In animal models, longevity is mediated by a number of genes associated with metabolic and cell cycle pathways (Fontana et al., 2010). The role of the cell cycle regulator p53 in longevity has been extensively studied in mice (Donehower, 2009). While p53 null mice have a significantly shortened lifespan (Tyner et al., 2002), cells from mice with genetic abnormalities that are associated with premature aging have increased levels of p53 (Rudolph et al., 1999). In these mouse models, eliminating p53 expression by breeding with p53 mutant mice reverses the premature aging phenotype (Chin et al., 1999; Lim et al., 2000) establishing a role for p53 in the regulation of aging. As MIC-1/GDF15 is a prominent target of p53 which upregulates its transcription (Bauskin et al., 2006), these mice undergoing premature aging might be expected to have high circulating MIC-1/GDF15 levels reflecting p53 pathway activation. Other models of increased longevity in eukaryotes, from yeast to primates, have highlighted the importance of metabolic pathways in determining longevity (Fontana et al., 2010). In humans, an increased frequency of IGF-1 receptor mutations are found in centenarians (Suh et al., 2008) and reduced concentrations of IGF-1 are associated with longevity (Bonafe et al., 2003). In mice, we have shown that MIC-1/GDF15 are associated with IGF-1 levels (Johnen et al., 2007). Additionally, in one small human study, serum MIC-1 levels were also associated with IGF-1 levels (Dostalova et al., 2010). While this association does not necessarily indicate a direct role for MIC-1/GDF15 in the aging process, its documented effect on other molecules might. For example, MIC-1/GDF15, like IGF-1, is capable of inducing AKT phosphorylation (Subramaniam et al., 2003; Yamaguchi et al., 2004; Wollmann et al., 2005; Pang et al., 2007), which is reduced in most, if not all, eukaryote models of increased longevity induced by nutrient restriction (Fontana et al., 2010). Induction of another aging-related transcription factor HIF-1α leads to nutrient restriction–independent increased longevity in Caenorhabditis elegans (Fontana et al., 2010). HIF-1α binds to the MIC-1/GDF-15 promoter inducing transcription (Saletta et al., 2010) indicating MIC-1/GDF15 could play a protective role in aging. However, induction of HIF-1α in other animal models failed to increased longevity (Fontana et al., 2010). While these studies suggest MIC-1/GDF15 could directly mediate processes in aging, any such role for MIC-1/GDF15 will have to be defined in future animal and human studies and cannot be inferred from results of this study.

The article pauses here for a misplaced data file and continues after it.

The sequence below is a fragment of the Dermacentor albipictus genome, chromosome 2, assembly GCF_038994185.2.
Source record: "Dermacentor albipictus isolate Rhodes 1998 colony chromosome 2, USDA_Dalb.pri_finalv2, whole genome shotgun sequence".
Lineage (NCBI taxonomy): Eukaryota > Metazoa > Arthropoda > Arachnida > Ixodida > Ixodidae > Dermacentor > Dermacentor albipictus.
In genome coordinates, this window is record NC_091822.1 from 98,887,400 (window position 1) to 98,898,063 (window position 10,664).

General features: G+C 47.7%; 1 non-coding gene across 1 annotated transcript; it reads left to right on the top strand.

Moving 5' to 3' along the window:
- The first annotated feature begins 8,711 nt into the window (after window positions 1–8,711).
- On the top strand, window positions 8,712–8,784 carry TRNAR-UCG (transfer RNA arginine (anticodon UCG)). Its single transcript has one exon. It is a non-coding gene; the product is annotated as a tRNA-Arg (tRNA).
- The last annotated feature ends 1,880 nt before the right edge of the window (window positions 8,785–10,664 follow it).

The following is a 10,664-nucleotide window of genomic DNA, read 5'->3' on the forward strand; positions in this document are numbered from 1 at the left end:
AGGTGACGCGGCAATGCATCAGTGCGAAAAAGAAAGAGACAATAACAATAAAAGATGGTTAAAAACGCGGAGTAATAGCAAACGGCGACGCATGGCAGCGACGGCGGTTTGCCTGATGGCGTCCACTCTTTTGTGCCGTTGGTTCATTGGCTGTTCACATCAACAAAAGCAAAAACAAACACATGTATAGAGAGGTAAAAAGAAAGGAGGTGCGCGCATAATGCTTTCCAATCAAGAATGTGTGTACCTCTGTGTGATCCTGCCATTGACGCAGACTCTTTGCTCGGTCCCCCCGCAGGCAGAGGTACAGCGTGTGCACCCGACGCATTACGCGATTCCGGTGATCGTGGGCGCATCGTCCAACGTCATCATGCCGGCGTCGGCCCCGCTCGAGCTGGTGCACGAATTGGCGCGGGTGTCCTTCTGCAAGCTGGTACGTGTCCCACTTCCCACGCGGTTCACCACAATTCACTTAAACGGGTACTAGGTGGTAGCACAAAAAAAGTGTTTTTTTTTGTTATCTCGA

This study is limited in its design, in that the two cohorts were dominated by different genders and differed significantly in smoking status, BMI, and age range. The twin cohort examined in this study had lower BMI, less smokers, were older, and had more females. All these differences are likely to interact with the measured outcome, mortality. However, despite these differences, both cohorts showed remarkably similar relationships between serum MIC-1/GDF15 level and all-cause mortality, defining serum MIC-1/GDF15 level as an important newly identified independent marker of raised all-cause mortality risk that potentially links inflammation and mortality with body weight regulation (Johnen et al., 2007). Additionally, for disease risk determination, serum MIC-1/GDF15 level appears to add additional information, independent of other markers such as CRP. Clearly, further investigation to ascertain whether MIC-1/GDF15 serum estimation will identify additional at-risk individuals years before the onset of clinically overt disease is warranted.

Experimental procedures

  1. Top of page
  2. Summary
  3. Introduction
  4. Results
  5. Discussion
  6. Experimental procedures
  7. Acknowledgments
  8. Financial disclosure
  9. Competing interests
  10. References

Study populations

The present analyses are based on two independent study populations: (i) a group of 876 Swedish men aged 35–80 years and (ii) 324 Swedish male and female twins aged 63–93 years. From here on, these study populations will be referred to as the ‘Male cohort’ and ‘Twin cohort’, respectively. All study participants granted informed consent at the time of enrollment and the ethics committees at Karolinska Institutet and Umeå University approved the studies.